When I’ve encountered Deiss’ wines at wine exhibitions I have sometimes tried to guess which grape varieties that dominate, but my guess have often turned out to be wrong. (“Surely there is much Riesling here?” – “No, there’s no Riesling at all in this one.”) It’s difficult to tell if this really indicates that terroir trumps grape variety in Alsace, because I’m not too used to taste Alsace blends, and Deiss’ wine style is somewhat eccentric.
The residual sugar in Deiss’ wines is a story of its own. Although many wines that “ought to be dry” (they aren’t VT or SGN) show significant residual sugar (off-dry or semi-sweet style), there’s no indication on the label about what sweetness that can be expected in the bottle. However, there is a trend that the wines from some vineyards usually are on the dry side, for example Langenberg and Engelgarten. The Grand Crus I’ve tasted, on the other hand, have always had noticeable residual sugar (and enormous concentration). To be frank, I think that the lack of any indication of the wine’s place on the dry-sweet scale is somewhat problematic considering the large number of vineyard wines produced by Deiss.
The wines produced by Deiss are definitely impressive, but the somewhat varying and often high sweetness make it something of a gamble to buy a Deiss wine at random. If you stick to a specific vineyard, on the other hand, it seems that there are not too big surprises between the vintages. Those that enjoy fruity and concentrated wines and aren’t afraid of noticeable amounts of residual sugar, can buy at random in the Deiss range. My recommendation to those that would like to explore the concentrated style produced by Deiss, but at the same time wish to avoid too much residual sugar, would be to try Engelgarten, Langenberg, or the non-vineyard designated Riesling.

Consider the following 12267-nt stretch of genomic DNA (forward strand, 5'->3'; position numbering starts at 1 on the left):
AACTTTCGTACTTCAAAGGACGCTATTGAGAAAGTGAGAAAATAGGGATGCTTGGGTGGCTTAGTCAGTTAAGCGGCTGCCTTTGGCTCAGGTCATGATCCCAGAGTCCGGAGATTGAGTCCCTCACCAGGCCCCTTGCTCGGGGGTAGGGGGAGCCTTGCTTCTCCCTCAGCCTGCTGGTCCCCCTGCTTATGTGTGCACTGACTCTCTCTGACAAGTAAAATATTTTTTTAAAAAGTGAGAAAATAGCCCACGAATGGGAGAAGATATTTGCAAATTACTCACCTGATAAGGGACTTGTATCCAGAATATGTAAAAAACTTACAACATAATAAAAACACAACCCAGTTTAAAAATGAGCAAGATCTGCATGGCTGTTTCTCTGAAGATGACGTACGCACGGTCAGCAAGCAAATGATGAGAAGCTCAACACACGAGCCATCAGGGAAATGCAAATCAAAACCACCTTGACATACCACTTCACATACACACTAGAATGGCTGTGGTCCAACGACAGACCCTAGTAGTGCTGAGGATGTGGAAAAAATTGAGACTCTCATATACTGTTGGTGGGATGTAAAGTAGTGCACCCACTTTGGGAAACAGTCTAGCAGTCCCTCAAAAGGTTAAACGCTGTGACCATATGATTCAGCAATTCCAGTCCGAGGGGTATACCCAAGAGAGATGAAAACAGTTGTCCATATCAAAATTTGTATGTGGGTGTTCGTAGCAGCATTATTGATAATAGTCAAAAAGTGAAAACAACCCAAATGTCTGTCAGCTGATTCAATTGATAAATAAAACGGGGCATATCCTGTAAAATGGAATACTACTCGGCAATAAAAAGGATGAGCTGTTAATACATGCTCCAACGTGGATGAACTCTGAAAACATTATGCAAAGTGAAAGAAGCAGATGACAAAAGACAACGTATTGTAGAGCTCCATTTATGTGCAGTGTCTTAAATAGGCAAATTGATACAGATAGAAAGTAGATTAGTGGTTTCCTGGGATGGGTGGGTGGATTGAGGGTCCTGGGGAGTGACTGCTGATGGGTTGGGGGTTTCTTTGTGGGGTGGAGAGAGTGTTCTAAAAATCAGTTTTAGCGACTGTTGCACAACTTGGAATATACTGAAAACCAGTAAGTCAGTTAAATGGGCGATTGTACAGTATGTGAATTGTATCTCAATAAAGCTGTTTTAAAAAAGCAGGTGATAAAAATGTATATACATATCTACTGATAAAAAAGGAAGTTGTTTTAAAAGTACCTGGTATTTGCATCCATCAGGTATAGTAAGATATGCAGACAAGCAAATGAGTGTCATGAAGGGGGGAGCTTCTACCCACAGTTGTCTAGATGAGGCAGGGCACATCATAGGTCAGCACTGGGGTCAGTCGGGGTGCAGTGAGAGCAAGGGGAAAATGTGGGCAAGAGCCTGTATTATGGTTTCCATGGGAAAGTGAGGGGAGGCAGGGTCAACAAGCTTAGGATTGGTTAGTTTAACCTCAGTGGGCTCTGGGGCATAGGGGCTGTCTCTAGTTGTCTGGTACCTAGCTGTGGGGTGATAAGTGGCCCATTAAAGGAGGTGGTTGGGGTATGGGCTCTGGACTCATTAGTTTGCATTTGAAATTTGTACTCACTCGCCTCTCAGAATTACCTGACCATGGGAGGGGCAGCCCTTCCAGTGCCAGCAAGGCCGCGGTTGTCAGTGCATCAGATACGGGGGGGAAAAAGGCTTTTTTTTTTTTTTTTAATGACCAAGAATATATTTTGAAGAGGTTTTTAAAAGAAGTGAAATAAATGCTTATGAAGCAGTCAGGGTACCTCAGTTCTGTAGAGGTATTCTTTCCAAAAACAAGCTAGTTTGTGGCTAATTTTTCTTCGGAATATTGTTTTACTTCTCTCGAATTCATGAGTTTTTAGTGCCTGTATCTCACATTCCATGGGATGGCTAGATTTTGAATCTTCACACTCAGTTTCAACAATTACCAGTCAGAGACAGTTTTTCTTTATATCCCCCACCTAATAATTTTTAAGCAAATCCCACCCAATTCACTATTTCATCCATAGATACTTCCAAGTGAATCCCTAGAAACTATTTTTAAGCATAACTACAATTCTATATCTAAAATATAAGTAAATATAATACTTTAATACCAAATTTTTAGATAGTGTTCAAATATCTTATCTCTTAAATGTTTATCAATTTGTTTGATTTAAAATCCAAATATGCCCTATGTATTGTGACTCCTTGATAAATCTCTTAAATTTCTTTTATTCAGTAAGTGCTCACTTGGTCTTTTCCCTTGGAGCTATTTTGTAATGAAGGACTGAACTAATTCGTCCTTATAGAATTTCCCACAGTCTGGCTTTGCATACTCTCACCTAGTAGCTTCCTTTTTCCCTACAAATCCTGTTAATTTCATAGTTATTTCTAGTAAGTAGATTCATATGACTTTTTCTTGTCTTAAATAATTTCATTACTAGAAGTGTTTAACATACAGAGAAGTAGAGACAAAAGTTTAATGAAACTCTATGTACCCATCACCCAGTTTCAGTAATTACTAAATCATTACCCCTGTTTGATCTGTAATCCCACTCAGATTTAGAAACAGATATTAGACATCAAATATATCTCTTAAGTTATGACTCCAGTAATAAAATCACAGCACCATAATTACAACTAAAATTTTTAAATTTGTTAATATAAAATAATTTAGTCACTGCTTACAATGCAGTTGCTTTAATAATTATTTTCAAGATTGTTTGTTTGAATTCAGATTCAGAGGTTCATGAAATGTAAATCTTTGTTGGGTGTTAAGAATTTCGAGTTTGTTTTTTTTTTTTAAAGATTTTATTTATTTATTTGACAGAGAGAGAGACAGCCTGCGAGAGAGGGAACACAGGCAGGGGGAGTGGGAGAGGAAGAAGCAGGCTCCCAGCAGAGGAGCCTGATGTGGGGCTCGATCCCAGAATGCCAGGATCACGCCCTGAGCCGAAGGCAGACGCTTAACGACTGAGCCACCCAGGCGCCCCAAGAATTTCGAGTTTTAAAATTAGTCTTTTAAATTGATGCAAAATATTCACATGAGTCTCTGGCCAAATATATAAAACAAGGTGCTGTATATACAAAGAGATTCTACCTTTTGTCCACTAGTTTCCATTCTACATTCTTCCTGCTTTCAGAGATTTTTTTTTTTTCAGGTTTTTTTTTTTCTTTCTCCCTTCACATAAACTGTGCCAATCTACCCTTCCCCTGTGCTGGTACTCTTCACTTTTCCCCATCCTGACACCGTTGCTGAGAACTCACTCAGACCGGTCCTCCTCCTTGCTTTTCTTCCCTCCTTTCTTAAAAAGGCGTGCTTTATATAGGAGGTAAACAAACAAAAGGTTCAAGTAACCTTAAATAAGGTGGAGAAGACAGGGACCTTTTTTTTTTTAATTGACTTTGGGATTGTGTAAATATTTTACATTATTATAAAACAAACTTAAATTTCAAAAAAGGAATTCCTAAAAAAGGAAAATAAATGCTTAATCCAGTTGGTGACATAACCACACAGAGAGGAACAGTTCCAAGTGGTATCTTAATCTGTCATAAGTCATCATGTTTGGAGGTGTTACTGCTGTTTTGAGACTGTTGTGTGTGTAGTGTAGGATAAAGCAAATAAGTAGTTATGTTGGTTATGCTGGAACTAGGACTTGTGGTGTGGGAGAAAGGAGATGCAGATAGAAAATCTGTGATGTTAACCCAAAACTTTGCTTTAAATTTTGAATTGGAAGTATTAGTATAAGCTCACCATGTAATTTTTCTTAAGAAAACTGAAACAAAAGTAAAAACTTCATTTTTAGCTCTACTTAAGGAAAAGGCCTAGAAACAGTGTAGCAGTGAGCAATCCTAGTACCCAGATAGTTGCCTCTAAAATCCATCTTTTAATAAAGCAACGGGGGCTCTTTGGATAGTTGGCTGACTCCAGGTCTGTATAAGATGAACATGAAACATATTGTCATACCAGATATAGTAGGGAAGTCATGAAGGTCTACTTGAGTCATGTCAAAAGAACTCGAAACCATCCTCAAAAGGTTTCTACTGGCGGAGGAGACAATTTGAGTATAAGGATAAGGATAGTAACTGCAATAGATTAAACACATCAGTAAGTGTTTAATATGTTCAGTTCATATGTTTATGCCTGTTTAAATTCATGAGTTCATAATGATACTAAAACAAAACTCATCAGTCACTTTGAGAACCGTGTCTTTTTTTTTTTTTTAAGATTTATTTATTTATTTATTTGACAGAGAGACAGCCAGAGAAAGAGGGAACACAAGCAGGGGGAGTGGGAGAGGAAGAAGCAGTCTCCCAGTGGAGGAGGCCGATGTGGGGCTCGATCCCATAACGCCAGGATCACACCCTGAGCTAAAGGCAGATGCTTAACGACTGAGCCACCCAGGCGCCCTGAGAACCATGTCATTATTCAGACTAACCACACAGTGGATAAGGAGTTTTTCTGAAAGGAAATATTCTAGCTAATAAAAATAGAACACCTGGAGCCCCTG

The tasting notes below are from two occasions: the Alsace wine day in Stockholm at the end of Januray 2014, and a visit to the domaine in July 2011 that I hadn’t blogged about before. The older tasting notes from 2011 are in italics. Since this means tasting notes from two vintages of many wines, it gave me a better picture of the style and consistency of the wines to put these notes side-by-side. I tried to estimate the level of sweetness in the wines I tasted this year, and for my notes I used the 1-9 scale in use by several Alsace producers, and where 1 = completely dry.
I would also like to add that the 2011 visit was very pleasant! We were received in a very friendly way and we got to taste many wines. A Jean-Michel Deiss in a good spirit popped in his head in the visiting room – where some additional groups also were tasting – and waved hello. When I saw that I was taking notes he commented “aha, taking notes for me?” and made a thumbs-up. One thing was somewhat comical, though. The range was too big for us to aim at tasting everything, but when I after tasting a few wines noted in the list that they had a Pinot Noir, I became interested in tasting that one as well. I then got a firm “no” from the nice lady who handled the visiting room and poured the wines. No because it wasn’t available for tasting, but because I had missed the chance to taste it by already tasting some wines that by necessity must come after the Pinot Noir, and definitely not before. 🙂 This thinking seems to be more common in Alsace than in other region, i.e., not just that the wines are better to taste in a certain order, but that the unconditionally must be tasted in a certain order. Well, as you can see below, there was no lack of wines to taste, although I did miss out on the Pinot Noir. 🙂